Coaching and Mentoring beyond your employees

With a good mentoring and coaching programme and increased motivation, come job satisfaction and the staying power of employees.

It comes as no surprise therefore that good mentoring and coaching programmes for employees, as well as for the broader community by means of business incubation, is key to human development.

Business incubation and mentoring and coaching programmes are closely aligned in being concerned with developing human resources, albeit from different vantage points and in different environments.

It is in fact the Human Resource department of any business that should be the pivotal point in initiating the upliftment of the broader communities in which they find themselves. This would include in-company employees as well as developing opportunities for would-be entrepreneurs through business incubation.

And this could be extended to the wider communities. “Give a man a fish, feed him for a day, teach him to fish and feed him for a life time”, is the old but wise adage.

Reaching out to the broader community, business can develop programmes to provide mentoring and coaching through business incubation, providing skills and the tools to practise those skills to otherwise unemployable members of the community.

Rees Mann, South African entrepreneur, mentor and coach, with a passion for growing entrepreneurs in South Africa believes that it is a responsibility of the business community to provide skills which is vital to the economic and social development of individuals and the South African society, but believes that ‘training without empowerment is useless’.

SewAfrica, Mann’s brainchild, is a successful programme providing training, mentoring and coaching to many disadvantaged South Africans in and around Johannesburg.

In the middle of an emerging fashion district in Johannesburg, young designers are being given the opportunity to develop their talents while the older set are being given the opportunity to hone their skills and to develop their own businesses. Mentoring and coaching play a significant role in the project as it unleashes human potential and develops skills and networks within the real working environment. An outstanding feature of the developing entrepreneurs in the SewAfrica project is the high morale and levels of motivation evident in the ‘mentees’.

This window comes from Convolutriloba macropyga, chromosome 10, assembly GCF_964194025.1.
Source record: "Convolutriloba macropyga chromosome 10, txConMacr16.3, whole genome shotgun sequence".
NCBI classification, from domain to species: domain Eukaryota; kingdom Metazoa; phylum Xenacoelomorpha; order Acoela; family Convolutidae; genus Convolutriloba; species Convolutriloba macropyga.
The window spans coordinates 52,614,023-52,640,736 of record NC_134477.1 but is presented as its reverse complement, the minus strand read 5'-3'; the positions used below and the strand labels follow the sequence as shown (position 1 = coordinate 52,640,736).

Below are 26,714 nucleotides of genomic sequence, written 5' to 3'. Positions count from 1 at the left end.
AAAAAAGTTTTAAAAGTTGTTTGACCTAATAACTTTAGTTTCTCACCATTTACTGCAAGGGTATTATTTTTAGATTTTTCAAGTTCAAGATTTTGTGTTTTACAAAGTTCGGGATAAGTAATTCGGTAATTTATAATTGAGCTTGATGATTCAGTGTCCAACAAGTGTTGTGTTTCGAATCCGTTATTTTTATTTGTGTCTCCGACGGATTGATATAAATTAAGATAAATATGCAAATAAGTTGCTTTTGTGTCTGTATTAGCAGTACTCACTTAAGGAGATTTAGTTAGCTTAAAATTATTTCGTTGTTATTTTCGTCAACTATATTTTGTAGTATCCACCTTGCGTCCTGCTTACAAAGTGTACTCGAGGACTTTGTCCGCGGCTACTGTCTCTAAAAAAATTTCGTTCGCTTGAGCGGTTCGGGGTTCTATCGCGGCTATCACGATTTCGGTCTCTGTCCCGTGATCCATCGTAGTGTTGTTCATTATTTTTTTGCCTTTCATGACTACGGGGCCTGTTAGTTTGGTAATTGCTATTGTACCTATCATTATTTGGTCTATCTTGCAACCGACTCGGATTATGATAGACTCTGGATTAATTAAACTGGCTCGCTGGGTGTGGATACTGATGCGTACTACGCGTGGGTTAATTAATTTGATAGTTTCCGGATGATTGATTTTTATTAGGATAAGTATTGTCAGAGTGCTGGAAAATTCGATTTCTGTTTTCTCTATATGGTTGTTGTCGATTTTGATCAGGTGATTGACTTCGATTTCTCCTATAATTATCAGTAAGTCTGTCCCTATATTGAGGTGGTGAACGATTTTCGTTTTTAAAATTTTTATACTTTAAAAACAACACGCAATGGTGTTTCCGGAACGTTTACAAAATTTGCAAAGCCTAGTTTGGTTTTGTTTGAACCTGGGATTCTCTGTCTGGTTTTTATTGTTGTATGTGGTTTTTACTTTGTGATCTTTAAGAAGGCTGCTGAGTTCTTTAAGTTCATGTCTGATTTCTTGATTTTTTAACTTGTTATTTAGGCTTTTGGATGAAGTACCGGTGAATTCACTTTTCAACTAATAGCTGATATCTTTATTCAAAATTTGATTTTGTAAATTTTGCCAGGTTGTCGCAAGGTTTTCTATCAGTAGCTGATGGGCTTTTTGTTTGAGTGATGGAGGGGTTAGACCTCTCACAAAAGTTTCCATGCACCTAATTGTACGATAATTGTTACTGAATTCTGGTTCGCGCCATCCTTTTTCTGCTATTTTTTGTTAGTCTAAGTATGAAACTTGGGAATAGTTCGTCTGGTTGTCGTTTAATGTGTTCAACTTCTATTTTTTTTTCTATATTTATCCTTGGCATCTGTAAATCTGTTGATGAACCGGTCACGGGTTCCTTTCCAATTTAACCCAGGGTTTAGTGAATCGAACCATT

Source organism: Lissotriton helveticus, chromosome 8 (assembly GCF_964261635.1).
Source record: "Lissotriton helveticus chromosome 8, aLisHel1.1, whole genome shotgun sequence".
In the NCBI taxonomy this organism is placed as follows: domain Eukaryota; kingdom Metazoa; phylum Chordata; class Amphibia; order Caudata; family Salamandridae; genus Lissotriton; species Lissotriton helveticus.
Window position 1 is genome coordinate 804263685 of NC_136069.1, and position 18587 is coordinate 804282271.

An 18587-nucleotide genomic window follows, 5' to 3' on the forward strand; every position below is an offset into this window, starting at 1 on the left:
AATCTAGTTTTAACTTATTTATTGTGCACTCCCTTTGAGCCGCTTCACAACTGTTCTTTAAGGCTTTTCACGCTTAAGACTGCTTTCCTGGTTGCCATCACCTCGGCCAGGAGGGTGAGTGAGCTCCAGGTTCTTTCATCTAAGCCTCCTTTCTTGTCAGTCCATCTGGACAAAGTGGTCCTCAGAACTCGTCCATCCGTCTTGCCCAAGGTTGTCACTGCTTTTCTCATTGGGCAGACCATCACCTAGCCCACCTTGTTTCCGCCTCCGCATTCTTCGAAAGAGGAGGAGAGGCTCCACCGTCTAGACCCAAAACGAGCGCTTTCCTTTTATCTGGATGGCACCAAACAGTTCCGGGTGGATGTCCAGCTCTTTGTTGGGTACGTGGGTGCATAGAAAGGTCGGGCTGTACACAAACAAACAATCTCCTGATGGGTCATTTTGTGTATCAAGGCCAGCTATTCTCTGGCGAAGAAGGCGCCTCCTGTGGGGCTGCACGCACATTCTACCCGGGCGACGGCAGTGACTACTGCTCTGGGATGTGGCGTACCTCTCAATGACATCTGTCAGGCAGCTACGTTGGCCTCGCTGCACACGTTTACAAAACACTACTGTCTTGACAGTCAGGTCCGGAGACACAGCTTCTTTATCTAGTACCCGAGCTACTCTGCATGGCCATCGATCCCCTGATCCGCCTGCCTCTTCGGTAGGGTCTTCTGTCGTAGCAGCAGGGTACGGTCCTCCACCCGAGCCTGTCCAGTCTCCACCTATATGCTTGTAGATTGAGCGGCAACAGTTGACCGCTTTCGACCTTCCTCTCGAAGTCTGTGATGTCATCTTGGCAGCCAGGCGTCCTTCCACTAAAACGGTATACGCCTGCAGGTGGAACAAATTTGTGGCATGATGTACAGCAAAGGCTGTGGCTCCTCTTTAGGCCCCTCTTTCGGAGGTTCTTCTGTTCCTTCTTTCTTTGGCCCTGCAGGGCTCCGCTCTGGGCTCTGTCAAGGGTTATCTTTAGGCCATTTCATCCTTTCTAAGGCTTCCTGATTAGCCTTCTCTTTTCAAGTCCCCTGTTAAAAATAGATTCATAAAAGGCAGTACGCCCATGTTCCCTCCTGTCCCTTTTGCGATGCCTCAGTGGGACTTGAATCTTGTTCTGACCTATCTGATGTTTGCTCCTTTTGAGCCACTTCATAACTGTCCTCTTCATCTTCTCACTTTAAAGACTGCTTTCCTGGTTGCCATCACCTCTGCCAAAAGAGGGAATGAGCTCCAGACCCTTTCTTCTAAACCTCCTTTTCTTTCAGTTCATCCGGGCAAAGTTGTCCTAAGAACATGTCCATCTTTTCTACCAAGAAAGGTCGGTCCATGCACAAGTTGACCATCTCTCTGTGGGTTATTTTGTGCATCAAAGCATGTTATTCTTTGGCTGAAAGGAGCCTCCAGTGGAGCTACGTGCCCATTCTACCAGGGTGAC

According to Rees, jobs aren’t really being ‘lost’, they are taking a different form as retrenched staff find their way into the role of entrepreneur and business incubation practices could make that possible for many more unemployed people.

The SewAfrica project includes a building, which stands tall, housing budding entrepreneurs at various levels in the process of their development. Coaching and training takes the form of skills, knowledge and the equipment in the form of a sewing machine to commence their businesses. Studio space is rented out at a nominal fee for a period of two years while the entrepreneur establishes him or herself. Fledgling entrepreneurs are weaned of the mentoring process over a period of two years as they make their way back to their communities.

The mentoring relationship works successfully in this environment as the ‘mentee’ does not feel threatened, because there is effectively a distance between the mentor and ‘mentee’ in the hierarchical structures within the project.

Rees coaches emerging entrepreneurs by instilling in them basic business principles. He guides them to provide a good price and a good service, teaches them that a suitable location for the business must be where the customers are. He shows them how to anticipate development and trends in industry and to act swiftly on opportunities, which present themselves. ‘Keep one step ahead of what the client wants and be sensitive to the desires of the customer’ is his advice to fledgling entrepreneurs.

The mentoring process includes Rees’s wealth of experience in business, which he passes on to new entrepreneurs as they grow and develop their businesses. Through mentoring, the development of the individual includes the encouragement of motivation and a boost in their morale. According to Rees, without enthusiasm and passion for your business, your business is doomed to failure. Passion is the single most important ingredient in a successful business.

The basic principles of business incubation as a form of mentoring and coaching, which have worked so effectively in SewAfrica, should be considered by every business in a broader context as part of their social responsibility, starting with the development of its employees and exploring opportunities for the development of surrounding communities.

The benefits to South African society, specifically Johannesburg where the SewAfrica project is in full swing are enormous. Upgrading of otherwise derelict buildings means the rejuvenation of the inner city. Otherwise unemployed or unemployable people will be able to sustain a livelihood. Rees believes that it is easy for companies to donate money to worthy causes, but although investing in human development is time consuming, the economic and social upliftment of communities and the eradication of poverty have significant benefits for business in the long term.